My first year of college, I experienced shin splints, recurring stress fractures in my feet, various hip injuries- you name it. Upon visiting an orthopedic specialist, he informed me that I pronated when I walked, and wasn’t wearing the supportive type of shoe I needed to fit my foot, and gait. He even told me that it was more than likely that my other injuries aside from my stress fractures were probably a result of my pronation; and that once I got in the right shoes, with the right inserts, most of the problems that I had been experiencing should start to go away!
I’ve learned a lot about feet since then. One thing being the importance of foot health, foot tension, and it’s affect on the rest of the body. It just so happens that our bodies come in one piece (revolutionary right?). And that one piece is all connected.
As a matter of fact, if you were to cut the fascia all the way from your toes to your head (you'd have to be a really skilled cutter, mind you), you could actually have just one piece. So imagine, in this interconnected system what can happen if just one muscle gets tight? A tight muscle has the ability to pull a joint just a little out of orientation, and that shift can pull on another muscle that is attached to that same joint. Suddenly up and down the system from that one tight muscle, you are feeling pain.
A common way that lower extremity muscles tend to get stretched is through your feet. Think about it, your foot is the first thing that hits the ground, and it endures the pressure of your entire body weight, on a relatively small surface.
SO if you pronate, like me, you might experience a variety of symptoms in response to that abnormal movement- shin splints, IT band syndrome, tight Tensor Fasciae Latae (and other hip muscles), knee pain- just to name a few!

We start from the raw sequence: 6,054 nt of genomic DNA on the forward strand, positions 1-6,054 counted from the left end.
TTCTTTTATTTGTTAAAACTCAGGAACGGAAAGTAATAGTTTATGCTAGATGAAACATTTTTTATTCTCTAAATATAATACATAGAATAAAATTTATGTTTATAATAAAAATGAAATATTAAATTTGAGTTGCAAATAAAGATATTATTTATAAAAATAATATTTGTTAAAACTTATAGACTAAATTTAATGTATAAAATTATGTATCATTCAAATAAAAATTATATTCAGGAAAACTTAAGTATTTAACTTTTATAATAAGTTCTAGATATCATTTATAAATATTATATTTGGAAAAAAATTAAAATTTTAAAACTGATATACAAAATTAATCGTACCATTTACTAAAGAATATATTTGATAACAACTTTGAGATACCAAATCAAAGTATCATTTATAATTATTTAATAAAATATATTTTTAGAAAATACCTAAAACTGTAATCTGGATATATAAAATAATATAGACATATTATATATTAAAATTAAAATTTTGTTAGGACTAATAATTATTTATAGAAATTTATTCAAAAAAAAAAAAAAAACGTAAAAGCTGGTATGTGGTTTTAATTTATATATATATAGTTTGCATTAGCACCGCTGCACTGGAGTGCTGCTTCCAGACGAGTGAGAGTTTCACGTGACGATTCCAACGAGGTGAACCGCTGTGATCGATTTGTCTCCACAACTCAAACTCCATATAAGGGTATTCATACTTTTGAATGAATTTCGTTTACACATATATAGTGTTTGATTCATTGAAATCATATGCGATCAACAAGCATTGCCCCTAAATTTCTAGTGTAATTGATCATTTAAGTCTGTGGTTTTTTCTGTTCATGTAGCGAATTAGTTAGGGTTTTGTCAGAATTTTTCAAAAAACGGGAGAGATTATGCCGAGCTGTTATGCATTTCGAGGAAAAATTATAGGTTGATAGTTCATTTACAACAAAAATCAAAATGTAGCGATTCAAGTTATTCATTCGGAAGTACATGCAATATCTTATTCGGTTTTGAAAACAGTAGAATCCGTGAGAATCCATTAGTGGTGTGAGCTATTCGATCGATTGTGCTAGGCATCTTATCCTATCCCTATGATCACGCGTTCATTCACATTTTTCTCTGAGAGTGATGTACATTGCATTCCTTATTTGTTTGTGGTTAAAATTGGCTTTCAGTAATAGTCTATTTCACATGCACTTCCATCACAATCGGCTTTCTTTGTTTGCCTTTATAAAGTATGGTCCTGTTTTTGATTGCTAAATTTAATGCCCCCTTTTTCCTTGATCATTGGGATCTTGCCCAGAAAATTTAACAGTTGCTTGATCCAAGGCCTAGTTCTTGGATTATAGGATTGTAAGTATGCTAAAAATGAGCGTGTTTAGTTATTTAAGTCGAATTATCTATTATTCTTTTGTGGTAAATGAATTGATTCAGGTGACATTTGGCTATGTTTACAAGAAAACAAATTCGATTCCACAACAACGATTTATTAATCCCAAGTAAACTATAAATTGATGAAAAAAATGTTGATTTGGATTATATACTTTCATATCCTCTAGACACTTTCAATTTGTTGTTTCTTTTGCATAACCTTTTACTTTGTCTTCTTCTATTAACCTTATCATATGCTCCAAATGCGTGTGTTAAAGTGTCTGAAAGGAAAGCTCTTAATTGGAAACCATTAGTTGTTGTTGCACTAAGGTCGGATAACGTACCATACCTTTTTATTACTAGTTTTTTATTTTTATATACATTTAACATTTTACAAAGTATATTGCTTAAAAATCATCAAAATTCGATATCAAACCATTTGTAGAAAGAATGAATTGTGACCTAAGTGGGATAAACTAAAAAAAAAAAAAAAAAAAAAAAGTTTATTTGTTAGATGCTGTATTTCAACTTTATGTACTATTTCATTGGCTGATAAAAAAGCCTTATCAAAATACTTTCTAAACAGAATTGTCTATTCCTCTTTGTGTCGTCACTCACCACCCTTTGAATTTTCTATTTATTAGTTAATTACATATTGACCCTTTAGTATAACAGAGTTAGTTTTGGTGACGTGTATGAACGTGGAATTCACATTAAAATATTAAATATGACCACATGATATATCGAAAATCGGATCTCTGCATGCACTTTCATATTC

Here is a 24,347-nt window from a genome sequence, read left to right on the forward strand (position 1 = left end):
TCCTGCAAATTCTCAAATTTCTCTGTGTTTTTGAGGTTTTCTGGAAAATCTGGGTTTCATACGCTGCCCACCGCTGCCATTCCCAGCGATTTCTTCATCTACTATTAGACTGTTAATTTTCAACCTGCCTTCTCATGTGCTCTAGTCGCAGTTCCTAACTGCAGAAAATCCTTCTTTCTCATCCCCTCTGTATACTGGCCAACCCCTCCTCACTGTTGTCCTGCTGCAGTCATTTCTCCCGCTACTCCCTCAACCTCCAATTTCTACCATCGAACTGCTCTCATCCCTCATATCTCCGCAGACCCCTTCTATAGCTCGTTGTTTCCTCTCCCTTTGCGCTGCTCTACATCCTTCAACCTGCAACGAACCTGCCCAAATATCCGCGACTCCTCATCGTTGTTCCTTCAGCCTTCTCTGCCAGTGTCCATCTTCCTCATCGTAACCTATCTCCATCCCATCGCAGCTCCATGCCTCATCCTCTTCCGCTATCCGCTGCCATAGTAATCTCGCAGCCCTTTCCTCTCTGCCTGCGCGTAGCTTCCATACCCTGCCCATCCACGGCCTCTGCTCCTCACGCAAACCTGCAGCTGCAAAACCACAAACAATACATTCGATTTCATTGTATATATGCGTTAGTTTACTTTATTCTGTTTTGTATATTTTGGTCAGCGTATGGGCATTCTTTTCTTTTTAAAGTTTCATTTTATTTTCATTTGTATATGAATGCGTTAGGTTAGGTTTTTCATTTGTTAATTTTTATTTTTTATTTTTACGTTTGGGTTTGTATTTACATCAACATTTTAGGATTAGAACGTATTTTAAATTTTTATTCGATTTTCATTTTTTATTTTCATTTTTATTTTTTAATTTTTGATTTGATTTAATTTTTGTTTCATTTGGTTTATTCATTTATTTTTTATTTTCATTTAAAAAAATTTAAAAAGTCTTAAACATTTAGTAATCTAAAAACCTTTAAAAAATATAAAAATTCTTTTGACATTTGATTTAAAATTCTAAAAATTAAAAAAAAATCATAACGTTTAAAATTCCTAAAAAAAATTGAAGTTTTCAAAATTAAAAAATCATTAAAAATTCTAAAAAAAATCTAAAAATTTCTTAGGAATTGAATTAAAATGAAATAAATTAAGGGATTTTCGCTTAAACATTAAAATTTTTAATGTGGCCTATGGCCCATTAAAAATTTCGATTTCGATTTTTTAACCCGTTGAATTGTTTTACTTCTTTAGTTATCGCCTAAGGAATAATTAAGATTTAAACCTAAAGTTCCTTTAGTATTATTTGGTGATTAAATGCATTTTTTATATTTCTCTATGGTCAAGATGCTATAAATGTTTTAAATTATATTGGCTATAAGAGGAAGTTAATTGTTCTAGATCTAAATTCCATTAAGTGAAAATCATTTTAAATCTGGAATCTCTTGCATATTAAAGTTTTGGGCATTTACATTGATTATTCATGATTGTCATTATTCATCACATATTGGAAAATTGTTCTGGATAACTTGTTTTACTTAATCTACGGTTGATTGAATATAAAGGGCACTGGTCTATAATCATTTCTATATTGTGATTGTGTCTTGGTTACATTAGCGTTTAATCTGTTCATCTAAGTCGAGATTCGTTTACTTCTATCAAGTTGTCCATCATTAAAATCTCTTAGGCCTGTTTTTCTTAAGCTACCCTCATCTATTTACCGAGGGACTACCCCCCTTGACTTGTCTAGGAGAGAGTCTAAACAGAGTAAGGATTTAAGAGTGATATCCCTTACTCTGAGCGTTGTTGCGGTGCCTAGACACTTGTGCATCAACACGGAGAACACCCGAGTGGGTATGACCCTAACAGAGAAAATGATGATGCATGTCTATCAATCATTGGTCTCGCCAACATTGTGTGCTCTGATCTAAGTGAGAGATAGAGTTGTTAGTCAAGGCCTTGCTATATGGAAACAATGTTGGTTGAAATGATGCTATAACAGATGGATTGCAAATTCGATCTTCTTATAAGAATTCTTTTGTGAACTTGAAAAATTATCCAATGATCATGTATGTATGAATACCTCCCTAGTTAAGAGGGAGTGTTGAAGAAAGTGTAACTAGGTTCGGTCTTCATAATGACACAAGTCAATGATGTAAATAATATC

Getting a pair of shoes that is the right shoe for your particular foot type and gait can help support proper joint mechanics, and can help to control the foot strike in most cases. Not only will it help control your foot and ankle, but it will help put you in a better position all the way up the chain.
Even making sure your shoe is the right size is essential. When a load is applied to the foot consistently, such as during running, your feet can swell up to a half inch. Because of this there must be space within the shoe for that stretch. The foot is also the widest at the toes- however the toebox of most shoes are not built this way. Ignoring these details is the primary cause for:
Hammer toes (toes curl downward)
Hallux Valgus (bony bump that forms on the side of the big toe)
There is an easy way for you to avoid this. Specialty shoe stores will analyze your foot and will fit you in shoes that are best for your foot, for free! I go to A Snail’s Pace Running store in Monrovia, and it’s pretty cool. They have you stand on a machine that measures the pressures of your feet on the ground, they will put you on a treadmill and analyze your gait, and can give you various options of shoes that are the right fit for your foot.
If you’re local I definitely recommend going there, if not I’m sure if you research there is a store similar in your area.
If you do decide to go get fitted for shoes here are a few tips:
Do not assume that all shoes come in the same size (just because you have been a Men’s size 10 for life, does not mean this is right for every single shoe) Different brands and purposes of shoes have different lasts (the way a shoe is sized). For example, Nike just recently changed their sizing. They run about a half a size smaller than they used to.
Try several shoes on- don’t just settle on the first one you try.
Make sure toes have room to splay, or a roomy toebox.
Do not tie the shoes too tight.
Wear the type of sock you will be wearing during activity.
Try the shoes on at the end of the day- your feet and ankles will swell towards the end of the day, you want to be sure your shoes are willing to withstand these changes that might occur throughout the day, and be the right fit throughout.
PK Fitness Program Coordinator